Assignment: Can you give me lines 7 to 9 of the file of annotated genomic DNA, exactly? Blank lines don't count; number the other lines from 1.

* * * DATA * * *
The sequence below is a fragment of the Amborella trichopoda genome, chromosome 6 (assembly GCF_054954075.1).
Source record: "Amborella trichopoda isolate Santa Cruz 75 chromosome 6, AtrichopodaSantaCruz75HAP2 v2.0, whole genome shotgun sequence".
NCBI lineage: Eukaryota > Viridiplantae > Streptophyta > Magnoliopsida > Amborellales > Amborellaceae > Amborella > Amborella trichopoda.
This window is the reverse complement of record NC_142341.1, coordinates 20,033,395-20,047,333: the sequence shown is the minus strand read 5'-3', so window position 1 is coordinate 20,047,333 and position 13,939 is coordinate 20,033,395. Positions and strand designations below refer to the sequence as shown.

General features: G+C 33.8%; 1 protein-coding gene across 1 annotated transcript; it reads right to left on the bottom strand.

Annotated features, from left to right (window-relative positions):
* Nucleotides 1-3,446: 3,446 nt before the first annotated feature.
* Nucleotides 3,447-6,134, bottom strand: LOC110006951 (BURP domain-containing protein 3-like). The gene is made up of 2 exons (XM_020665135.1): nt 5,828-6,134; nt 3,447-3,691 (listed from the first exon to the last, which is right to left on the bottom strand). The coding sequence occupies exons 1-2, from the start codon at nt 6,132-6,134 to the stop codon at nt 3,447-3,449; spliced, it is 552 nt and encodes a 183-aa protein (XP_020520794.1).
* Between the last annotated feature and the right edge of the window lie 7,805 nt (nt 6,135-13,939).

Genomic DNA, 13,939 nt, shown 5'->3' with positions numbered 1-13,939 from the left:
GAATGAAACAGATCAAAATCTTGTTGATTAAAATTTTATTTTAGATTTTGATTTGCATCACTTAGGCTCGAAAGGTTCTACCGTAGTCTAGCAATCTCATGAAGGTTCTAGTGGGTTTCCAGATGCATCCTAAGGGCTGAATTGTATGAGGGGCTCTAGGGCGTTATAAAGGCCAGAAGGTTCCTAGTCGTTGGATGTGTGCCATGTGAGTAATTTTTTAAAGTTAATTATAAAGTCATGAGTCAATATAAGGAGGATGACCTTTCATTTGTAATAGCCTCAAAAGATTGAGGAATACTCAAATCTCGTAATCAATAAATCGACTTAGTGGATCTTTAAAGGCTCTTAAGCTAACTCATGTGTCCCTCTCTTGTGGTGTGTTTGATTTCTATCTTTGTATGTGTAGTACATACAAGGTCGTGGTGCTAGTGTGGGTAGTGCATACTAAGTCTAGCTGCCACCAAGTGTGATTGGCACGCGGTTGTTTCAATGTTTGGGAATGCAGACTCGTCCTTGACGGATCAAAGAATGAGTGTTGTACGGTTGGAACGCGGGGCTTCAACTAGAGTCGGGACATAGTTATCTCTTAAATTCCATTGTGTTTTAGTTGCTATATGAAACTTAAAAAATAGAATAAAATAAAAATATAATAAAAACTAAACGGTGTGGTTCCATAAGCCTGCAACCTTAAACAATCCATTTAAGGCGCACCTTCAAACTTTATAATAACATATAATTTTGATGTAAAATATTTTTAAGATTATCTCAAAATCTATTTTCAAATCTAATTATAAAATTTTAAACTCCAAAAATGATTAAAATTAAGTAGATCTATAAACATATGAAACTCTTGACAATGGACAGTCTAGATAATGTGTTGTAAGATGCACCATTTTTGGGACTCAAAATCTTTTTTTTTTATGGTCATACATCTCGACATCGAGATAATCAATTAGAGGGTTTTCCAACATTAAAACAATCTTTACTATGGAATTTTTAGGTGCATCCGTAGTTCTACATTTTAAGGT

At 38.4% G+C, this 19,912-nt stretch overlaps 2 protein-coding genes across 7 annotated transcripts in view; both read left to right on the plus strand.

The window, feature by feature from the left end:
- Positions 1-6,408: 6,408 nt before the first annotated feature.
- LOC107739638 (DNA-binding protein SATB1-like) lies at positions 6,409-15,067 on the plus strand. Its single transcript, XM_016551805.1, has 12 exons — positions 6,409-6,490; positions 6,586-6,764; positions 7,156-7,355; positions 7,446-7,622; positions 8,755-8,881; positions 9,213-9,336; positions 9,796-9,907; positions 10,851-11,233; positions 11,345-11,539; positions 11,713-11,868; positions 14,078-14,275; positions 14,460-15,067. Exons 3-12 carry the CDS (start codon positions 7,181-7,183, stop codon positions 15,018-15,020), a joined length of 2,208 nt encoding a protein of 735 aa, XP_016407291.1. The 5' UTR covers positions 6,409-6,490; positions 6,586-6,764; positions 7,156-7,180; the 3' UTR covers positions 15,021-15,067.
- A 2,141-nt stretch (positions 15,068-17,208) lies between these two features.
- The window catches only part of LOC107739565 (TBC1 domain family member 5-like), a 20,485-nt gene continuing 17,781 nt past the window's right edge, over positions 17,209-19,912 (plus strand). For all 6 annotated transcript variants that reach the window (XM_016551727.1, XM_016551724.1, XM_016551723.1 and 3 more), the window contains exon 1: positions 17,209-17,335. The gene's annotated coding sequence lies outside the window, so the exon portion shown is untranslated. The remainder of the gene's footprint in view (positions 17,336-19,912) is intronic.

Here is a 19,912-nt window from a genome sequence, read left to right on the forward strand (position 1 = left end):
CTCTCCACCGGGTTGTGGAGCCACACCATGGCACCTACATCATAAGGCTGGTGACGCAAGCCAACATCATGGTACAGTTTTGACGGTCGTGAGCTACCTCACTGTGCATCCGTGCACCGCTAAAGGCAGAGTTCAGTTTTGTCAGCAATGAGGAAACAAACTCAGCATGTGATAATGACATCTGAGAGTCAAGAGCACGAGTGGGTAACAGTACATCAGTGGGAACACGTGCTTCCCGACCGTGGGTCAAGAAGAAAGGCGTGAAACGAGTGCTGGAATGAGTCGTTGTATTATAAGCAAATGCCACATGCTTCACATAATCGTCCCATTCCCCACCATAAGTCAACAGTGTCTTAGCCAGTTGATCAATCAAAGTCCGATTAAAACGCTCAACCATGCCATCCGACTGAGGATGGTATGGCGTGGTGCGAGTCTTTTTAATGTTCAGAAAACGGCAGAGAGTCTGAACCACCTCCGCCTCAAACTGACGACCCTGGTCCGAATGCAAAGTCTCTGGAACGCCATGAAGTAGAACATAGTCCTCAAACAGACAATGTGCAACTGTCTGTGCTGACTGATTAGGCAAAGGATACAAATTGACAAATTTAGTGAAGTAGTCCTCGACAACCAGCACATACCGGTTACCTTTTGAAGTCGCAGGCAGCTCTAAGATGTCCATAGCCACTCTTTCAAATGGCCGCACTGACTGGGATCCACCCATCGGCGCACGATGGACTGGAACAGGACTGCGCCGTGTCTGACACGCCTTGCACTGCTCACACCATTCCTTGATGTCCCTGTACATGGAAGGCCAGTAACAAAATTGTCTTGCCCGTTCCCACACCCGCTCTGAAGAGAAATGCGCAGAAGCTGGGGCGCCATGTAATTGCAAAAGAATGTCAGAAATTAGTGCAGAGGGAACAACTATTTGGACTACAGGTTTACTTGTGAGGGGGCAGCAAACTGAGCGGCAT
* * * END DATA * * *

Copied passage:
* Nucleotides 1-3,446: 3,446 nt before the first annotated feature.
* Nucleotides 3,447-6,134, bottom strand: LOC110006951 (BURP domain-containing protein 3-like). The gene is made up of 2 exons (XM_020665135.1): nt 5,828-6,134; nt 3,447-3,691 (listed from the first exon to the last, which is right to left on the bottom strand). The coding sequence occupies exons 1-2, from the start codon at nt 6,132-6,134 to the stop codon at nt 3,447-3,449; spliced, it is 552 nt and encodes a 183-aa protein (XP_020520794.1).
* Between the last annotated feature and the right edge of the window lie 7,805 nt (nt 6,135-13,939).